Cardiovascular diseases [32], autoimmune diseases [10], human malaria [33] and many other diseases have been proven to be closely related to gender. Other evidences highlight the cross-reactivity among microbial flora, sex hormones and diseases in rodents and humans. For instance, in a tumor necrosis factor receptor 2 knock out (TNFR2−/−2D2) mouse model for central nervous system, demyelinating autoimmune disorders caused mostly female diseases development. Increased abundance of Bacteroides sp., B. uniformis, and Parabacteroides sp. in female mice and increased abundance of Akkermansia muciniphila, Oscillospira sp., Bacteroides acidifaciens, Anaeroplasma sp., and Sutterella sp. in male 2D2 mice suggested possible microbial influences on disease causation and protection [34]. It has been demonstrated that the gut community in male and female rats metabolized an oligo-fructose supplemented diet differently with an increase in the content of phylotypes of the phylum Bacteroidetes in female rats, while there were significantly higher levels of the pro-inflammatory cytokines IL-6 and CINC-1in male rats [35].

It was almost confirmed that the gut microbiota differs in men and women [3638]. However, analysis of the intestinal microbiota in male and female zebrafish in the present study indicates that they share a similar bacterial composition (Fig 3). Consistent with the previous study [39], Fusobacteria and Proteobacteria are dominant members in both male and female zebrafish, suggesting that gender does not show significant influence on the intestinal microbiota in zebrafish. The possible reasons are:1) zebrafish are an undifferentiated gonochoristic species, with all individuals developing an immature ovarian tissue before the differentiation into mature ovaries or testes [40]; 2) zebrafish are exposed to the water environment from the embryo, so the microbial assembly is greatly impacted by water quality. Therefore, we assumed that water quality and the gonad development pathway played a more important role than host sex hormones in the assembly of gut microbiota in zebrafish.

In addition, we found that some studies in fish contained both genders also revealed the similar phenomenon, although no possible explanations had been given. Bacterial composition analysis in different intestine parts of Asian carp and indigenous American fish, with a sex ratio of half male and half female [41], showed no obvious gender-specific intestinal microbiota patterns. Another study conducted in zebrafish during different developmental stages also indicate that there is no significant effect of sex on the microbial community [42].

The powerful influence of water quality was not only restricted to gut microbiota but also applicable to skin microbiota in other aquatic animals including mammals. The data from a study on humpback whales (Megaptera novaeangliae) surface microbiota showed that there were non-significant distinctions between male and female whales [43], while it was found that men and women harbored distinct skin bacterial communities, even when controlling for hand hygiene [44].

After exposure of zebrafish to E2 and BPA, a transition to intersex happened in the treatment groups because of an increase in VTG content (Fig 1B). Surprisingly, both BPA and E2 altered the microbial constitution in a distinct manner from gender in PCA plots since female and male fish have similar microbiota to each other (Fig 3A). BPA and E2 treatment lead to a sharp increase in CKC4 abundance (Fig 2). It is a pity that the functional study of CKC4, a phylum in SLIVA database, is very limited, and our results suggested that CKC4 may be sensitive to estrogen and its analogue. The influence of E2 and BPA on the intestinal microbiota was similar, with higher estrogenic effect (E2: BPA = 10:1) resulting in greater distance from the “normal” microbiota in the PCA plot (Fig 3A). Furthermore, the triglyceride content in zebrafish muscle was increased by the BPA and E2 treatment (Fig 1A), which suggested that endocrine exposure and alteration of the intestinal microbiota may be related to changes in host lipid metabolism.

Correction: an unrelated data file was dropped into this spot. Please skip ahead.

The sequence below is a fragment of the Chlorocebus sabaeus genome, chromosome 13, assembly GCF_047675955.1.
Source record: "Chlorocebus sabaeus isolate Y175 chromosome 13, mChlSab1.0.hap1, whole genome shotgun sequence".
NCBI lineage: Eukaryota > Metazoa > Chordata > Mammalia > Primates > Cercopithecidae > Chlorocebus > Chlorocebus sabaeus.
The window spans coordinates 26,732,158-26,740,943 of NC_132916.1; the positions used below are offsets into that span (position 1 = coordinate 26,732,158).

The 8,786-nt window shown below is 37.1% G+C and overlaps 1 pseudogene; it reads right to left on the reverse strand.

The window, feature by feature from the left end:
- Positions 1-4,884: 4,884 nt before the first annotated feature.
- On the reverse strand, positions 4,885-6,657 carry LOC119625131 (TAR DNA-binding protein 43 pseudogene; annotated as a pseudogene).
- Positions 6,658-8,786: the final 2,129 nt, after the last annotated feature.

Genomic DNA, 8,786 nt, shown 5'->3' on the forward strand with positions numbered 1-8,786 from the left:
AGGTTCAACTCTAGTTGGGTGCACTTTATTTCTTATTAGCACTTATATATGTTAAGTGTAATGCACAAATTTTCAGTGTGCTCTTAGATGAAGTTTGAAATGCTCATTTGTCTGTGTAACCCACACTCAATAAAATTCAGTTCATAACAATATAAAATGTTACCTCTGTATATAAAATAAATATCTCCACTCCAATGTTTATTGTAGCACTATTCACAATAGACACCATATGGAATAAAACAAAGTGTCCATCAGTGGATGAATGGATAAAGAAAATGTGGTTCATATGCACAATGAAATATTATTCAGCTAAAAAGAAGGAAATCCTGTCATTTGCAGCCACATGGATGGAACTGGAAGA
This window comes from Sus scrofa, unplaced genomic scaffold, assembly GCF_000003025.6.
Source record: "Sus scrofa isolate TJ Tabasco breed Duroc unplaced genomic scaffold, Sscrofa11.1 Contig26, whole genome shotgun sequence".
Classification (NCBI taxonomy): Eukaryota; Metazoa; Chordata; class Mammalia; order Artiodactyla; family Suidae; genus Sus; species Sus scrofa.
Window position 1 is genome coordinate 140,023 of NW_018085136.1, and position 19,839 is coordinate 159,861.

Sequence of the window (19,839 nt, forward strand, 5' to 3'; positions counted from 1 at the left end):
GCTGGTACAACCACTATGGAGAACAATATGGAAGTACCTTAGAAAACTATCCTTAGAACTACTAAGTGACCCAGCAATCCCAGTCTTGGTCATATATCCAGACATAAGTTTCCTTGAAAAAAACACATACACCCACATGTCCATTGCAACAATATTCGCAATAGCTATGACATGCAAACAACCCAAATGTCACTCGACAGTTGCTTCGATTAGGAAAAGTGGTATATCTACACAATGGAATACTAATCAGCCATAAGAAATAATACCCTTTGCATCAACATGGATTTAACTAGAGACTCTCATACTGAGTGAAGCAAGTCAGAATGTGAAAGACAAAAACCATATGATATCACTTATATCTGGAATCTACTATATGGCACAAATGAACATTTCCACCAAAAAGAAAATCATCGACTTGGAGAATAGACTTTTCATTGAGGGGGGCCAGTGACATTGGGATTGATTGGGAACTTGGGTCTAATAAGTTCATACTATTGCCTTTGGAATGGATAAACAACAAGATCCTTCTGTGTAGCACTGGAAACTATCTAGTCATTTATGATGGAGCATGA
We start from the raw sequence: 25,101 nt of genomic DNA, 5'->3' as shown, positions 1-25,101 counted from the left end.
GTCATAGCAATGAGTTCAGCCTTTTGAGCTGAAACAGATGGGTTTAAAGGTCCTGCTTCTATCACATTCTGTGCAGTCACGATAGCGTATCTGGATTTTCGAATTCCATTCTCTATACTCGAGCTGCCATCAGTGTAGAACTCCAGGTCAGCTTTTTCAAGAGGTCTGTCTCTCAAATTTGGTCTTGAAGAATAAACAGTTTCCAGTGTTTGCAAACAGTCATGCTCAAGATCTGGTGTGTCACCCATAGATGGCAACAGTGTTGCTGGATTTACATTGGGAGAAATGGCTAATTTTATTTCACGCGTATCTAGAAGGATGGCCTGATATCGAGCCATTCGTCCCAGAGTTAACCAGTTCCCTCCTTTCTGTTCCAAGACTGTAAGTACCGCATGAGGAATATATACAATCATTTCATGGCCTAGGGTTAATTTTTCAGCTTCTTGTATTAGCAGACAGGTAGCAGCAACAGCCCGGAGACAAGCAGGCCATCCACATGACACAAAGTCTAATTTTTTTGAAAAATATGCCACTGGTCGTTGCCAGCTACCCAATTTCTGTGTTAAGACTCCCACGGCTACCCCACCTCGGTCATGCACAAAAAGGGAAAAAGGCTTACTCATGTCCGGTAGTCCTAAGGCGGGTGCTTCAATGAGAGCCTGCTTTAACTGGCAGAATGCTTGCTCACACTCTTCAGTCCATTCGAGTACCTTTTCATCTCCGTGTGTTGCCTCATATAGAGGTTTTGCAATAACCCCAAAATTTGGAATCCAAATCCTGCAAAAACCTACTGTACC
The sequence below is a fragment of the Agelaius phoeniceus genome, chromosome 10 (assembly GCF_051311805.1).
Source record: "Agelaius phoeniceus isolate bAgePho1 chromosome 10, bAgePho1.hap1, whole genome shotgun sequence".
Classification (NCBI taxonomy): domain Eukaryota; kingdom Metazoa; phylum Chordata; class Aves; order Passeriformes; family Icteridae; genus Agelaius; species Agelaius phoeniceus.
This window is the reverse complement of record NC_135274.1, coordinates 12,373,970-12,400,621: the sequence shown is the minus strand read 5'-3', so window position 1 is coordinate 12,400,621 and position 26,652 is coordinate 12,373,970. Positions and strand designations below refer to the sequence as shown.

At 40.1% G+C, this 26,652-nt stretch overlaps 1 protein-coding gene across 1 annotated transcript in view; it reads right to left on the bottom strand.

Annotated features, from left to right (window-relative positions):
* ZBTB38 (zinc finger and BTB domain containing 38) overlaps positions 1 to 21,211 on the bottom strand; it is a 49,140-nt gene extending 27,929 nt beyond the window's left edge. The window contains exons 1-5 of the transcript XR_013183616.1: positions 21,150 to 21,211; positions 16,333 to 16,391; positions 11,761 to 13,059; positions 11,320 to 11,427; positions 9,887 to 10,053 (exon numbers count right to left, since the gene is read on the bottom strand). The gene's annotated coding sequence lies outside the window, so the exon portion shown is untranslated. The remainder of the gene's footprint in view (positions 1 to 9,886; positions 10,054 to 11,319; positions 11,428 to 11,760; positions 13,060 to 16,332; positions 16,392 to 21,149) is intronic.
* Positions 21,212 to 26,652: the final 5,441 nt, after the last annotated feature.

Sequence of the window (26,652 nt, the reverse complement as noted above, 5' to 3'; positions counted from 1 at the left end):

In conclusion, these findings showed that gut microbiota of male and female zebrafish were similar. Application of BPA and E2 resulted in bacterial dysbiosis, which may be related to changes in host lipid metabolism. These observations also suggest that intestinal microbiota may be one indicator for world-wide pollution by EDCs, although the exact mechanism remains unclear. Intestinal microbiota should be considered when we evaluate the influence of environment pollution or stress on the host health.

Supporting Information

S1 Fig. The mRNA relative expression of in male zebrafish liver with gradient concentration of EDCs.

a) The treatment by 500ng/L E2 and 2000ng/L E2. b) The treatment by 200μg/L BPA and 2000μg/L BPA.


S2 Fig. The weight and the body length of sampled zebrafish.


S3 Fig. Rarefaction analysis of Group M, Group F, Group BPA and Group E2.



We will give our thanks to the editor and reviewers for their constructive suggestion. This work was supported by the National Basic Research Program of China (973 program, 2014CB138600), the National Natural Science Foundation of China (31672668), the Science and Technology Commission of Shanghai Municipality (16ZR1409900, to Meiling Zhang), the Scientific Research Foundation for Returned Scholars, Ministry of Education of China (to Meiling Zhang), and the Program for New Century Excellent Talents in University (to Zhen-yu Du).

Author Contributions

  1. Conceptualization: MLZ ZYD.
  2. Formal analysis: YKL YYY JLW.
  3. Funding acquisition: MLZ ZYD.
  4. Investigation: YKL.
  5. Methodology: YKL FQ HL.
  6. Resources: YYY JLW.
  7. Supervision: MLZ.
  8. Writing – original draft: YKL.
  9. Writing – review & editing: MLZ.